Banking on population growth to bring necessary services to an area does a huge disservice to the residents who currently live in those neighbourhoods. Many residents are performing extra labour to ensure that they’re able to feed themselves and their families – all because more proactive steps haven’t been taken to enable them to do so easily.
“I frequently skipped classes during my degree or had to call off work because it was the only time I could borrow a vehicle,” explains Gendzwill. “We're already broke, and we end up having to eat out more often just to fulfil our nutritional needs.
One such resident is Thomas Gendzwill. Gendzwill lives in City Park with his disabled partner and does not have a vehicle. He spoke of the time and effort he spends to make sure the two of them are able to eat. Although he’s occasionally able to borrow his parents’ car, it still takes substantial time to plan and coordinate a trip. Gendzwill estimates it can take up to a week to coordinate everything necessary for a big grocery run.
“I frequently skipped classes during my degree or had to call off work because it was the only time I could borrow a vehicle,” explains Gendzwill. “We're already broke, and we end up having to eat out more often just to fulfil our nutritional needs. I can't just eat the stale rice and soft potatoes from the last time I was able to go for groceries.”
“Ideally, I think everyone should be within a 30-minute walk of a grocer of some kind, at the absolute most,” he says. “It shouldn't be necessary to rely on the goodwill of my family or calling in a favour just to feed my household.”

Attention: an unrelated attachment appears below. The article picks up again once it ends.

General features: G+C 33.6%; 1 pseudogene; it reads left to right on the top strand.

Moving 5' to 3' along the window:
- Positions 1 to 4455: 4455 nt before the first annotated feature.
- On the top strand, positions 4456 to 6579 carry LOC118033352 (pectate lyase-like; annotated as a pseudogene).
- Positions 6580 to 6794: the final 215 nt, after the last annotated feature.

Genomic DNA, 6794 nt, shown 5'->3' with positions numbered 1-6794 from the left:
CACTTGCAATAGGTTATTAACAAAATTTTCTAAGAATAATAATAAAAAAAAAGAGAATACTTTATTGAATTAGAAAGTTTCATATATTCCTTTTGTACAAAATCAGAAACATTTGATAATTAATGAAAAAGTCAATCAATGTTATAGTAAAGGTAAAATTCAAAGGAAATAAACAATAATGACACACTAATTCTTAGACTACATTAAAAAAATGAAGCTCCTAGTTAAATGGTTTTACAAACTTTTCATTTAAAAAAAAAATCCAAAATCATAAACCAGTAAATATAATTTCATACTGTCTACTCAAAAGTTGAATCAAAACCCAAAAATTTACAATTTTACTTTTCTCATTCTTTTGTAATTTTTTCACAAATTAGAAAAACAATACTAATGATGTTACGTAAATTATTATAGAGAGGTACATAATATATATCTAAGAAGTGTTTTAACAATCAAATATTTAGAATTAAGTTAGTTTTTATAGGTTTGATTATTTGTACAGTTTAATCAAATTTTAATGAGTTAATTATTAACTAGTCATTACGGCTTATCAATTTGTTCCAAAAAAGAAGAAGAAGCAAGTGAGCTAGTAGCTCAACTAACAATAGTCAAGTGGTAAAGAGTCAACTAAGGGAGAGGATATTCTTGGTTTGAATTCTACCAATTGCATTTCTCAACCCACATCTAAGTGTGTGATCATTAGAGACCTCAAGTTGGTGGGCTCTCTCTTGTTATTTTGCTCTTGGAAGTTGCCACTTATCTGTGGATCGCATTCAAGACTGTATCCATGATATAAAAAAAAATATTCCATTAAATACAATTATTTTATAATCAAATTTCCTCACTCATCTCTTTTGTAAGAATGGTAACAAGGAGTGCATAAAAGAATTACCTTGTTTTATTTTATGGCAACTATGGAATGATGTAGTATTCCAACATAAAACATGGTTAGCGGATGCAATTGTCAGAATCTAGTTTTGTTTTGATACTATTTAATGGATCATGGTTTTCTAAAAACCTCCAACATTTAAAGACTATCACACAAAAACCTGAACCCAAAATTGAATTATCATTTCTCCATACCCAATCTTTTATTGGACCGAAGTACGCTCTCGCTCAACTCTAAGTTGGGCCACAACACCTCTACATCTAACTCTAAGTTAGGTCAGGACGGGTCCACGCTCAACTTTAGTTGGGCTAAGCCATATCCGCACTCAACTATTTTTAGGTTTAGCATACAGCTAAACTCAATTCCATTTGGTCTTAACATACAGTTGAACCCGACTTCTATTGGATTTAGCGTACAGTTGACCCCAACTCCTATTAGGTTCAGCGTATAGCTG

Monika H, whose last name has been withheld for privacy reasons, lives in Nutana. Like Gendzwill, she doesn’t have a vehicle. She says she would head to the Broadway Extra Foods whenever she needed something and didn’t want to walk or take the bus all the way to 8th Street. Now that she doesn’t have the option of popping by Extra Foods, Monika says she’s had to adapt her schedule to grocery shopping.
“It’s either an evening trip, getting a ride with a family member if I need heavy stuff, or a half-hour walk to 8th Street and a half-hour walk back, plus time spent shopping,” she explains. “That’s if the weather is nice. It takes about the same time, if not longer, to bus to the store, assuming transfers work out.”
Fortunately, Monika has recently started working at a grocery store and is now able to grab a few things as she runs out of the store to catch her bus. Still, this doesn’t leave her with much time to shop around.
The loss of Extra Foods, and the lack of grocery stores in general, means grocery shopping is no longer just an essential, everyday activity – it’s an Olympic sport.
The grocery store problem is more complicated than it seems – it’s one thread in a tangled web of issues that many residents face. The lack of neighbourhood grocery stores quickly reveals the failings of Saskatoon’s public transportation infrastructure. The loss of Extra Foods, and the lack of grocery stores in general, means grocery shopping is no longer just an essential, everyday activity – it’s an Olympic sport.
Natasha Williamson is another Broadway-area resident without a car. She lives a 10-minute walk from Broadway Avenue and says she would do half her weekly grocery shopping at the Extra Foods and the other half at the Real Canadian Superstore location on 8th Street.
Williamson describes herself as “mostly able-bodied” and so often makes the half-hour walk to a larger grocery store in her area, but if her arthritis is flaring up or the weather is poor, she’ll opt to take a bus to the store and a taxi back. But that’s only possible if the bus is running conveniently when she does her shopping, which often happens later in the evenings or early Sunday mornings.
“Cost-wise, I find it necessary to budget for the cost of a taxi one way every week,” she says. “I've also tried delivery and it’s okay for dry, canned, and frozen goods, but fresh food has been a crapshoot no matter which grocery store delivery service I use.”
Another thread in the web of issues: cost. Because residents no longer have readily accessible community grocery stores, they’re being asked to spend more time and very likely more money to meet one of their basic needs. This is real-life Jenga: figuring out how to safely navigate around all the missing pieces without knocking over the entire tower. Issues that were manageable before aren’t as easy to deal with anymore; solutions that temporarily covered the gaps no longer do.